Lessons from Denver’s wildly popular e-bike voucher programme

Denver Cycle, a Bicycle share programme in Colorado, gives residents and tourists one more transportation option and reduces the consumption of fossil fuels.
Bicycles in Denver, Colorado. Photo: Dreamstime

By Gabriela Aoun Angueira, Grist

  • This story was originally published by Grist. You can sign up for Grist’s weekly newsletter here.

At 11am on the last Wednesday of February, Denver, Colorado, opened the first application window of the year for its e-bike rebate programme, which offers residents upfront rebates of $300 to $1,400 for a battery-powered bicycle. Within three minutes, all of the vouchers for low and moderate income applicants had been claimed. By 11:08am, the rebates for everyone else were gone too, and the portal closed. 

Even in its third year, Denver’s ambitious campaign to get residents to swap some of their driving for riding remains as popular as ever. “It’s exciting that people are really interested in this technology,” Mike Salisbury, the city’s transportation energy lead, told Grist. “Every trip we can convert to an e-bike will be a big climate win.”

Transportation is among the biggest sources, if not the biggest source, of a city’s carbon emissions. To cut that footprint, officials often turn to costly, intensive transit projects and building out electric vehicle infrastructure. Denver is doing those things, but also propping up smaller forms of mobility. It spent more than $7.5 million in just two years on e-bike vouchers, supporting the purchase of nearly 8,000 of the battery-powered bicycles, which can zip along at up to 28 miles per hour, power up hills, and carry passengers or cargo.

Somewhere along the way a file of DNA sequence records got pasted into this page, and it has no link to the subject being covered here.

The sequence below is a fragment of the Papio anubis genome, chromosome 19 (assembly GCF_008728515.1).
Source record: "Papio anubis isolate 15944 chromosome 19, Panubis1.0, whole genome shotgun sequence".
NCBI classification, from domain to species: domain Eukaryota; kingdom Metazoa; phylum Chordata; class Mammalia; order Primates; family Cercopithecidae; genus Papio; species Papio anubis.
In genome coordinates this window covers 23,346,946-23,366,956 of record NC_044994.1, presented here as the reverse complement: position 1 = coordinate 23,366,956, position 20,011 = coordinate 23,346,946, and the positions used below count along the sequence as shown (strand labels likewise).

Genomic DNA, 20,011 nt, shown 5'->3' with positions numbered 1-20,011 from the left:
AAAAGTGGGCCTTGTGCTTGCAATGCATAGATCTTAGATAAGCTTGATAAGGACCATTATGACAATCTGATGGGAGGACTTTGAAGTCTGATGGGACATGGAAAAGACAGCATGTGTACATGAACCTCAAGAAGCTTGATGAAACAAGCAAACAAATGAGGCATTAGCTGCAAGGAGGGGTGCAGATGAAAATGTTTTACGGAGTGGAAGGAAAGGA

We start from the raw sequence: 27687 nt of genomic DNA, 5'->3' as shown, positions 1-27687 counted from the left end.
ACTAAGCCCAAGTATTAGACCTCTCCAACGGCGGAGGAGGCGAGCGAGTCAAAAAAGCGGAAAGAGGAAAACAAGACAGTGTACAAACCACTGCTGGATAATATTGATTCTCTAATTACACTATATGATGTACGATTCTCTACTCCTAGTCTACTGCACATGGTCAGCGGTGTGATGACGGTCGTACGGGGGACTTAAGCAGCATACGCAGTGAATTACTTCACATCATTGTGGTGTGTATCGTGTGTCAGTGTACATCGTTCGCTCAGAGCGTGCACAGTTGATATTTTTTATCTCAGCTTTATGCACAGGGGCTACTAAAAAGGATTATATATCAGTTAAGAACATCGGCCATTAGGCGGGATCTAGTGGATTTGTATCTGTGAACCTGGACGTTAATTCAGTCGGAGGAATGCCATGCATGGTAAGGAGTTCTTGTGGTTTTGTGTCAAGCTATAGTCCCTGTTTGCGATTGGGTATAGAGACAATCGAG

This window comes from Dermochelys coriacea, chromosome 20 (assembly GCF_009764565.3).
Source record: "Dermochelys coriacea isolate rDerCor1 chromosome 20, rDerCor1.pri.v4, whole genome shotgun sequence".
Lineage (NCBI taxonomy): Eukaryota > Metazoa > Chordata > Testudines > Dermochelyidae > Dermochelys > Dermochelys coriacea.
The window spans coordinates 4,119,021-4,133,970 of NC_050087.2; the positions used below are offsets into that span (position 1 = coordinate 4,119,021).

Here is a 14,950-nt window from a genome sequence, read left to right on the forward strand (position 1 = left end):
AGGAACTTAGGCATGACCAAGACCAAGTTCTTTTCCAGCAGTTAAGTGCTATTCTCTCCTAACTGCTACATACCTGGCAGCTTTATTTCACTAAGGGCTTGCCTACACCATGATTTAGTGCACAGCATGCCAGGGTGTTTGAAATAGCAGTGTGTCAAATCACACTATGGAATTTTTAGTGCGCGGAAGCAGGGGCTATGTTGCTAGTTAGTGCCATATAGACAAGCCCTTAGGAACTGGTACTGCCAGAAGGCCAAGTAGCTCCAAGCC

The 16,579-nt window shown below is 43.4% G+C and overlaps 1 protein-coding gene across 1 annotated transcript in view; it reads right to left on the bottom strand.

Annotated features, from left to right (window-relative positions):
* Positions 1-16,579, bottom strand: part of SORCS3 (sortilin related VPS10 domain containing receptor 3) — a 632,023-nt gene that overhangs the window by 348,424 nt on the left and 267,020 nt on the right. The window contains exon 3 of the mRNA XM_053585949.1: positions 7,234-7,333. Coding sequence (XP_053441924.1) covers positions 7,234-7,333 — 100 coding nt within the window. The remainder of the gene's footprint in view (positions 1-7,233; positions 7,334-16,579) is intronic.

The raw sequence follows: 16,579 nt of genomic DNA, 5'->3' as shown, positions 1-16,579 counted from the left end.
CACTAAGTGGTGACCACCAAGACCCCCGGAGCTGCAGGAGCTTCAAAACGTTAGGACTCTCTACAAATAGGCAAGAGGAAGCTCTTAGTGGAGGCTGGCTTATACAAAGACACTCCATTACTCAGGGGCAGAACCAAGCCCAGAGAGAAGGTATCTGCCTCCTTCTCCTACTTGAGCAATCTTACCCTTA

“We’re just very bullish on e-bikes,” said Salisbury. “They have this huge potential to replace vehicle trips.” 

The vouchers are saving some 170,000 miles in car trips per week and around 3,300 metric tonnes of greenhouse gas emissions annually, according to the city. Its Office of Climate Action, Sustainability, and Resiliency calls it “one of the most effective climate strategies that the city and county of Denver has deployed to date.” 

There are about 160 of these incentive programmes across the US and Canada, and while Denver wasn’t the first to implement one, the size and success of its undertaking has attracted the attention of other governments and utilities. Congress is taking note as well: California Representative Jimmy Panetta reintroduced the federal Electric Bicycle Incentive Kickstart for the Environment Act, or E-BIKE Act, which would offer a 30% federal tax credit for e-bike purchases, last year. 

Funded through a voter-approved $40 million Climate Protection Fund, which directs a portion of the city’s sales tax toward decarbonisation initiatives, the programme offers income-based rebates that can be redeemed at designated bike shops. Providing the discount at the register helps those who might otherwise be unable to afford the upfront cost, which typically begins around $1,200 and can reach several thousand dollars. 

Residents making less than 60% of the area median income of around $52,000 can get $1,200 for a standard e-bike and $1,400 for a cargo model (useful for carrying gear, making deliveries, or hauling kids). Moderate-income recipients receive between $700 or $900, and everyone else can get $300 or $500. Online applications open several times each year and vouchers are offered on a first-come, first-served basis. 

The goal is to reduce emissions from the transportation sector, Denver’s second-largest contributor of greenhouse gases, by targeting short vehicle trips. According to Salisbury, 44% of residents’ trips are under 5 miles and most are under 10, feasible distances to travel on an e-bike.